In the past once you passed a specific Microsoft certification exam you were not allowed to retake that exam again, ever. After all, there wasn’t really any benefit to since you passed the exam and it counted towards earning you a specific certification. Back then the exams did not undergo any major updates or restructuring until they were retired and replace with a brand new exam on the latest technology and product releases. With the recent changes and restructuring of the Microsoft certification program, the exam are now getting updated periodically and you will now be able to retake an exam after such updates have been made.

As of March 17, 2017, the necessary changes have been put into place to allow for exam to be retaken on an annual basis. After a period of 365 days from the date you pass a certification exam, you will now be able to retake that exam again. This will allow for you to retake a particular exam, or at least the most recent update of that exam, to be used as the qualifying elective exam necessary to renew an MCSD or MCSE certification and keep it active for the current year.

Currently, the exams eligible to be retaken are:

This new retake policy is a really great improvement. It was previously assumed that only a new elective needed to be passed every year to keep the MCSD or MCSE certifications current for the given year. If this were required then you would be required to keep learning new technologies and product releases to pass an exam even if they didn’t relate to you job duties. However, by allowing already passed exams to be retaken annually, you will now be able to renew and keep up-to-date by continually brushing up and maintaining the exam skills that pertain to your daily job duties over time.

This change goes along with the other improvements being made to the Microsoft certification that are really making the program much better than it was in the past by keeping the certifications relevant and useful.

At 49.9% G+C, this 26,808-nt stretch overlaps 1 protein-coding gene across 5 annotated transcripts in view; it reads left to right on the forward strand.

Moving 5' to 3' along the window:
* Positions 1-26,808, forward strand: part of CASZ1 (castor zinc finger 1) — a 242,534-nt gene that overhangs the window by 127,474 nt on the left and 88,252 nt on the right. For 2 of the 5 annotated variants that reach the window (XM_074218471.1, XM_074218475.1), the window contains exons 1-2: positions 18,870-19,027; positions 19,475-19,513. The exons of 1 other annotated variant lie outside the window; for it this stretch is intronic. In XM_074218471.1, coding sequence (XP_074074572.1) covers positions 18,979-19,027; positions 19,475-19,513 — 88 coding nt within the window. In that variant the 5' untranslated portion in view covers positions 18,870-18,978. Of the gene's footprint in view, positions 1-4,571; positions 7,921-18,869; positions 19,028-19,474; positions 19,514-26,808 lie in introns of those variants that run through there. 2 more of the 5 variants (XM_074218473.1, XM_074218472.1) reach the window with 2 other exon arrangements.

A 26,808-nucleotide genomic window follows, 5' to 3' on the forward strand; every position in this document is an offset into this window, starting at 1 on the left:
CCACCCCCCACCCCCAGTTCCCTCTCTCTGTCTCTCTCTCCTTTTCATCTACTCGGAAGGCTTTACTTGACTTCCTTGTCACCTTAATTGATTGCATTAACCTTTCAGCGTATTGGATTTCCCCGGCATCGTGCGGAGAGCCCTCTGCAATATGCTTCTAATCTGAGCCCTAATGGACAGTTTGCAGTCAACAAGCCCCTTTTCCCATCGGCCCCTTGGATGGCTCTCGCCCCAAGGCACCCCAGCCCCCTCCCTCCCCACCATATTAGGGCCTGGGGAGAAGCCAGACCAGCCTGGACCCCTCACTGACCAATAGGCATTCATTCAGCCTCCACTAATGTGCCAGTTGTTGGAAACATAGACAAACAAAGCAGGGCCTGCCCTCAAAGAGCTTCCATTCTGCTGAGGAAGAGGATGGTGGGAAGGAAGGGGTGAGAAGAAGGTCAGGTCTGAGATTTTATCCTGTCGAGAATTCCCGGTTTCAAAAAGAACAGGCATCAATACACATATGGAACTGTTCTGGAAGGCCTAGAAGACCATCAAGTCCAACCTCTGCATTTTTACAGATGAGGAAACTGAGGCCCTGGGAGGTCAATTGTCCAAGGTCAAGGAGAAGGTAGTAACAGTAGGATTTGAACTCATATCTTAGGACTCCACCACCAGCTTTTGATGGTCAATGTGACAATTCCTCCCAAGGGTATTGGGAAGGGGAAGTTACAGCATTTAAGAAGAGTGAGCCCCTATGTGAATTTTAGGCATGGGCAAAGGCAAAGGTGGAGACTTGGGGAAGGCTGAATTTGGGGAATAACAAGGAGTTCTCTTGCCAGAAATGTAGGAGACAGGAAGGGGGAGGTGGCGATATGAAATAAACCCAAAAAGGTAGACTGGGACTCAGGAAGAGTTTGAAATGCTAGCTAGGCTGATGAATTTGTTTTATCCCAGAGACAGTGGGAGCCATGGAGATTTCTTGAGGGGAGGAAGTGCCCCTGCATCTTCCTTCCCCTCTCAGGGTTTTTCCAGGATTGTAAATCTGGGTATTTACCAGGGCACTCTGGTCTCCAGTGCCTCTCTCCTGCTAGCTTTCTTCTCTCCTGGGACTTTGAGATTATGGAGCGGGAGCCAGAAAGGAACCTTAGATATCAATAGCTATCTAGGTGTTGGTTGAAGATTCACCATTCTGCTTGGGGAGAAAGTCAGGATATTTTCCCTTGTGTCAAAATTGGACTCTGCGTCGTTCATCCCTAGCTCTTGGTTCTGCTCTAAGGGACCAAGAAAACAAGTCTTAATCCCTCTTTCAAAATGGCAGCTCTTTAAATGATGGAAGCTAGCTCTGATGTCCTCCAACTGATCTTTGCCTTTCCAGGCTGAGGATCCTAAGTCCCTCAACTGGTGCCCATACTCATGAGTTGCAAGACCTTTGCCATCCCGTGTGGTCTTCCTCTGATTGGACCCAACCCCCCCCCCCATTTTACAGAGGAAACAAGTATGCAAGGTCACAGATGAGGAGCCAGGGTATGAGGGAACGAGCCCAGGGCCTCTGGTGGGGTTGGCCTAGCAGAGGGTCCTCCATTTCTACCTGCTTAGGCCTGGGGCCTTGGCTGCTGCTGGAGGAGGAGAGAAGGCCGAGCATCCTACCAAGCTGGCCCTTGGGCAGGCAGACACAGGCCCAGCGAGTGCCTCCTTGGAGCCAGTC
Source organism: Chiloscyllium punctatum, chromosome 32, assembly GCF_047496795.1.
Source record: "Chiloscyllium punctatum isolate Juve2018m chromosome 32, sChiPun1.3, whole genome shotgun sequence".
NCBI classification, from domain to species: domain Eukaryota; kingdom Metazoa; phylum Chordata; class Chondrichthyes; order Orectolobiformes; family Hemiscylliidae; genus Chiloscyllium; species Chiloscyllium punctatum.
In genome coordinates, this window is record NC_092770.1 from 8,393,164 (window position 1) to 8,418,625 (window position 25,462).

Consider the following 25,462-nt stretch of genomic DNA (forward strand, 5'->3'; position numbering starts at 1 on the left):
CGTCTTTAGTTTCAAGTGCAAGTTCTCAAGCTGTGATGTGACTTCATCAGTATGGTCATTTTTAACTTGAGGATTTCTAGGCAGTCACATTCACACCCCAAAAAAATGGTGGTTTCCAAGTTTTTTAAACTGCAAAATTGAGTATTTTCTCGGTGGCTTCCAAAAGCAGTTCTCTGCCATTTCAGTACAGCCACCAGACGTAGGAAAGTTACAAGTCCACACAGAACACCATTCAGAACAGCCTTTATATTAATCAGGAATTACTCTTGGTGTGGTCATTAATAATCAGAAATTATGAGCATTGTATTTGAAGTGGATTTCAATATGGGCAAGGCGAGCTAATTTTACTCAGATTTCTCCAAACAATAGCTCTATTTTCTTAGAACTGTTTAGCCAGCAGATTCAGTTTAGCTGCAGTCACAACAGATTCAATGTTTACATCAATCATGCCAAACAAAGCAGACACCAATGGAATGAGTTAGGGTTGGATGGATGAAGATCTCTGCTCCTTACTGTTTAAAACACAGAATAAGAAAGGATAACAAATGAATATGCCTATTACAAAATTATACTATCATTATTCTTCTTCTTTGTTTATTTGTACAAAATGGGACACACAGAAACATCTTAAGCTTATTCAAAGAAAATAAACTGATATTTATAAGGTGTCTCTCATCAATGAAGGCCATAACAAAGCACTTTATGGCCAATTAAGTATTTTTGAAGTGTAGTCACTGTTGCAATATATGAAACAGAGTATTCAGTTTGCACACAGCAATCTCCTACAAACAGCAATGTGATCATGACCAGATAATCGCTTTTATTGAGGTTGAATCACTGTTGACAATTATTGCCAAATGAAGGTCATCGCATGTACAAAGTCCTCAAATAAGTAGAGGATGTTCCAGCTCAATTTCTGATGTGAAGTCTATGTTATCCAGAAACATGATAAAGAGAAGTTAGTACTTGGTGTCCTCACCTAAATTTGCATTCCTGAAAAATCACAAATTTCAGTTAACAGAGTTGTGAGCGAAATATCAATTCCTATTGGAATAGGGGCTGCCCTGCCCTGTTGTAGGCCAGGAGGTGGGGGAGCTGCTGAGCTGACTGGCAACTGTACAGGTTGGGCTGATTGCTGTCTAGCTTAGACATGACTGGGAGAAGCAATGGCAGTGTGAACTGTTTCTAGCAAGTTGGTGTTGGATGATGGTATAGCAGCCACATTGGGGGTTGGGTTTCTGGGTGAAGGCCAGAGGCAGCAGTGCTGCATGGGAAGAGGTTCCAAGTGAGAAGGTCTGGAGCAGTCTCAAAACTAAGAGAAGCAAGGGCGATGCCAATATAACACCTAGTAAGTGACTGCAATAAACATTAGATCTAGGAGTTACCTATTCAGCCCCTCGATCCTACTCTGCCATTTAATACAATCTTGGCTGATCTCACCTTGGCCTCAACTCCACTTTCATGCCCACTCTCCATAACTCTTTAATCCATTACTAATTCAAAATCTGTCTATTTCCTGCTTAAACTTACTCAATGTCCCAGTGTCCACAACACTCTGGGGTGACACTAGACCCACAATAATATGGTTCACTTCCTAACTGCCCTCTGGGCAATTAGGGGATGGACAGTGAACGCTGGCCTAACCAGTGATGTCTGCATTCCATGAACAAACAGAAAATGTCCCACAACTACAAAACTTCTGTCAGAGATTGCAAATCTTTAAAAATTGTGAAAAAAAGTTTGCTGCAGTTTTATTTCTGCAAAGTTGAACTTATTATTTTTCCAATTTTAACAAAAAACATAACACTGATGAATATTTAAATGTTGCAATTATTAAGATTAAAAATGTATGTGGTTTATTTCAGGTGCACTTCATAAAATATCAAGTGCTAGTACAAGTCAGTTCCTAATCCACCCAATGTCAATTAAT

Posted by Chris Pietschmann

Chris is a Microsoft MVP and has nearly 20 years of experience building enterprise systems both in the cloud and on-premises. He is also a Certified Azure Solutions Architect (both MCSD and MCSE), a trainer, and Cloud Advocate. He has a passion for technology and sharing what he learns with others to help enable them to learn faster and be more productive.


  1. Thanks, this is excellent news!

    Of the list of exams for MCSE (Cloud Platform & Infrastructure), there was only one more exam outside of the core 3 that would be of relevance to my job so I was worried about renewals after a year or so.

    This solves that problem very neatly and commits Microsoft to keeping exams updated yearly so people aren’t rewriting the same ones they already passed! Two birds, one stone!


  2. Hello,
    I Passed MCSE 4.0 in 1998, but after that i didn’t do any update
    1. Can i renew my certification from 4.0 to latest version and what exams needs to be passed
    2. if not , can I use my old certification number to give all new exam, so in my exam portel i will show my old and new certifications. ?


    1. Chris Pietschmann September 20, 2017 at 8:23 am

      The exams you’ve previously taken are FAR too out of date. They will not count today, nor is there a short upgrade path. You will need to take all the current exams required to earn the MCSE today.


  3. What are the renewal rules exactly? Do I need to renew between 1st January and 31 December each year? Or is it 1 year after previous exam?
    What if I don’t pass any exams in a given year? Can I do it the following year to get my certification active again? For example: I got MCSD App Builder in 2016. Then in 2017 I did not do anything. Then in 2018 I passed one of the elective exams? Will I get MCSD App Builder 2018 certification in that case?


    1. Chris Pietschmann November 21, 2017 at 5:18 pm

      An MCSE or MCSD certification is designated with the current calendar year you earn it. In order to renew for the next calendar year you need to pass another elective exam, or retake an exam that’s been updated in the next calendar year. That stated, your certification doesn’t really expire, it’s just not “current” anymore if you don’t renew.


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